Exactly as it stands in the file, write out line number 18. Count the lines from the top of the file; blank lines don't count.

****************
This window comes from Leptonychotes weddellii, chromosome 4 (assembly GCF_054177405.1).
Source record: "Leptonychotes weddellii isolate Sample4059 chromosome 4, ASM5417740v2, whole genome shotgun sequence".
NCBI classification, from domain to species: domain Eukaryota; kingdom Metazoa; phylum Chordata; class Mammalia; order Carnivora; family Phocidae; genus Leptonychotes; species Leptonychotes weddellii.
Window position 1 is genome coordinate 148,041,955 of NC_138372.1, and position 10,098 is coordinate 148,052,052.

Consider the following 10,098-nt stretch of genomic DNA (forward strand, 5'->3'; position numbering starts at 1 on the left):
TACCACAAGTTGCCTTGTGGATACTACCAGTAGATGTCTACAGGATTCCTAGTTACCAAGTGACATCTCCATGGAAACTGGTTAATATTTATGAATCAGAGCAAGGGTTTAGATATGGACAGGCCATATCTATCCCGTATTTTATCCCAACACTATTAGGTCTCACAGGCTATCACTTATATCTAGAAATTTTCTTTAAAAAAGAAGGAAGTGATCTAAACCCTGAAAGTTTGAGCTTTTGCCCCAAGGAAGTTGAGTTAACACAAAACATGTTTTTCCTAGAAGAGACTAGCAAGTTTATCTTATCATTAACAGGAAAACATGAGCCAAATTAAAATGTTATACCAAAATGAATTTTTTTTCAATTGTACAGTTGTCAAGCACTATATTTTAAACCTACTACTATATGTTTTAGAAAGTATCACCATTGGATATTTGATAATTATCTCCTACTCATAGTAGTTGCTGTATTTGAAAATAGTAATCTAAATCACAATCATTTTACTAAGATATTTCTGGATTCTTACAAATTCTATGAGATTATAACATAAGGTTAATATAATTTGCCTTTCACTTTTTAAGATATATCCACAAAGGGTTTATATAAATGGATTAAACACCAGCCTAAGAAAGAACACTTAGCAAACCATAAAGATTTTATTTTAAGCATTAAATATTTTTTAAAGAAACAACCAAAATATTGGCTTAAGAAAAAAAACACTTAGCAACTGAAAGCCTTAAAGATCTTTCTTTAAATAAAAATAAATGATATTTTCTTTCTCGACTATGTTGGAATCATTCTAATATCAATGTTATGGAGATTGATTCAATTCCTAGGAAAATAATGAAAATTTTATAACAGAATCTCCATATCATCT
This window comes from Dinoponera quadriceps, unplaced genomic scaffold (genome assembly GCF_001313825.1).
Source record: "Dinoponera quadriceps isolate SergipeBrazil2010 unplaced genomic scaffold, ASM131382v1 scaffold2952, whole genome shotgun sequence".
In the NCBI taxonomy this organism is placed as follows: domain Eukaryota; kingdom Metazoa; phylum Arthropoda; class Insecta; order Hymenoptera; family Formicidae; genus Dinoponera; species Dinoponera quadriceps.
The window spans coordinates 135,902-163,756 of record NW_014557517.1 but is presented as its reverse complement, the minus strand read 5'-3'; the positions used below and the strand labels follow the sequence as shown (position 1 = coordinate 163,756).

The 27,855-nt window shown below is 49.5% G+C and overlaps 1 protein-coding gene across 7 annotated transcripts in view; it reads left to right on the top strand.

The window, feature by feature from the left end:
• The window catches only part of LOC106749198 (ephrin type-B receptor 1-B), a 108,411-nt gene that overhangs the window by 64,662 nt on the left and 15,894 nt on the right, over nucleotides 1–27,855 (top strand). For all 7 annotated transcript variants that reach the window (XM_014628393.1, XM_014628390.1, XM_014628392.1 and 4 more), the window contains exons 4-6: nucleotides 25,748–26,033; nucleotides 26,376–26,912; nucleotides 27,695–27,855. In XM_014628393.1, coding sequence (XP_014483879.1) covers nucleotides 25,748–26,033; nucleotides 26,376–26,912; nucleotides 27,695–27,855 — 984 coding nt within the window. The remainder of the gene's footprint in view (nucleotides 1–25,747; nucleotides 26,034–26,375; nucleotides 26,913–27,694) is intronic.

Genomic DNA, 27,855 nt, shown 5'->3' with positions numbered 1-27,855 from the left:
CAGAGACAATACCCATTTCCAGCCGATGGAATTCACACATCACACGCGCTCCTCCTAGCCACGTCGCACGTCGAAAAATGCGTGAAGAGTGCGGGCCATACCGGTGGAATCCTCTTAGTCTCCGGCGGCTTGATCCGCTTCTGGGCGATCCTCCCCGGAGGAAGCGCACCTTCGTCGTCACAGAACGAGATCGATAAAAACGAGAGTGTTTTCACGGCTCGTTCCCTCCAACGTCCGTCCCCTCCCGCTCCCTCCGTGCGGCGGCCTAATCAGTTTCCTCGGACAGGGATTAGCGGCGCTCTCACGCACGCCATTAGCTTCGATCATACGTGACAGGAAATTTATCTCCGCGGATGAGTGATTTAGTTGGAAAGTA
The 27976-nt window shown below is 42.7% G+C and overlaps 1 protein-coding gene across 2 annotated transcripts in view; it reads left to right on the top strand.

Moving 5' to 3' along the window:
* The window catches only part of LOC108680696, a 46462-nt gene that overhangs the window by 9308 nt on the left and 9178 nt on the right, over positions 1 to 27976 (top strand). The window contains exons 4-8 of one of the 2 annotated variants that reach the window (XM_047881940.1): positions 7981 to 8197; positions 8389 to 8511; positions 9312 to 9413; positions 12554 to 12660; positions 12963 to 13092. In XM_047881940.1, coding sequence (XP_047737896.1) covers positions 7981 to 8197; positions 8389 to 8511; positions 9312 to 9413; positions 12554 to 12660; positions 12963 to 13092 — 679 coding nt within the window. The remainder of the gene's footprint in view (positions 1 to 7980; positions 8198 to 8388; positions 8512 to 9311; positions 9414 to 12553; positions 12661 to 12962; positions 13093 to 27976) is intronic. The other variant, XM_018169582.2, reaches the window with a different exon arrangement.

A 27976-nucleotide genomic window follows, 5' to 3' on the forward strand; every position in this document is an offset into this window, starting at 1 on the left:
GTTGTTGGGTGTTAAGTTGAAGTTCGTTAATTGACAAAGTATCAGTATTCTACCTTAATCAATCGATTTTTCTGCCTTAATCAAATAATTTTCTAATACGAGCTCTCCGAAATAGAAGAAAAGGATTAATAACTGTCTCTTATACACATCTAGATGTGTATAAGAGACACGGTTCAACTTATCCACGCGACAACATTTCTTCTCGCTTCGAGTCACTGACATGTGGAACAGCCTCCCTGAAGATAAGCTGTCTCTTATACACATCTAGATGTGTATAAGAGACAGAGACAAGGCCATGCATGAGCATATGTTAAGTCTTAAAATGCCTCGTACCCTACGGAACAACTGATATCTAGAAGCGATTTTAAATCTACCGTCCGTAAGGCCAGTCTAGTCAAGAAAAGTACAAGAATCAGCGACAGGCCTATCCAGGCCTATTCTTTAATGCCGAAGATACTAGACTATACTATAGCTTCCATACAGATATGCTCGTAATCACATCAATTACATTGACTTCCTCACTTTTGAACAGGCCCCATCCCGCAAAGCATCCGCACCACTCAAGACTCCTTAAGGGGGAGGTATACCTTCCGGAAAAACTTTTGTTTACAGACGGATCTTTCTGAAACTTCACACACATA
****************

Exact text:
* The window catches only part of LOC108680696, a 46462-nt gene that overhangs the window by 9308 nt on the left and 9178 nt on the right, over positions 1 to 27976 (top strand). The window contains exons 4-8 of one of the 2 annotated variants that reach the window (XM_047881940.1): positions 7981 to 8197; positions 8389 to 8511; positions 9312 to 9413; positions 12554 to 12660; positions 12963 to 13092. In XM_047881940.1, coding sequence (XP_047737896.1) covers positions 7981 to 8197; positions 8389 to 8511; positions 9312 to 9413; positions 12554 to 12660; positions 12963 to 13092 — 679 coding nt within the window. The remainder of the gene's footprint in view (positions 1 to 7980; positions 8198 to 8388; positions 8512 to 9311; positions 9414 to 12553; positions 12661 to 12962; positions 13093 to 27976) is intronic. The other variant, XM_018169582.2, reaches the window with a different exon arrangement.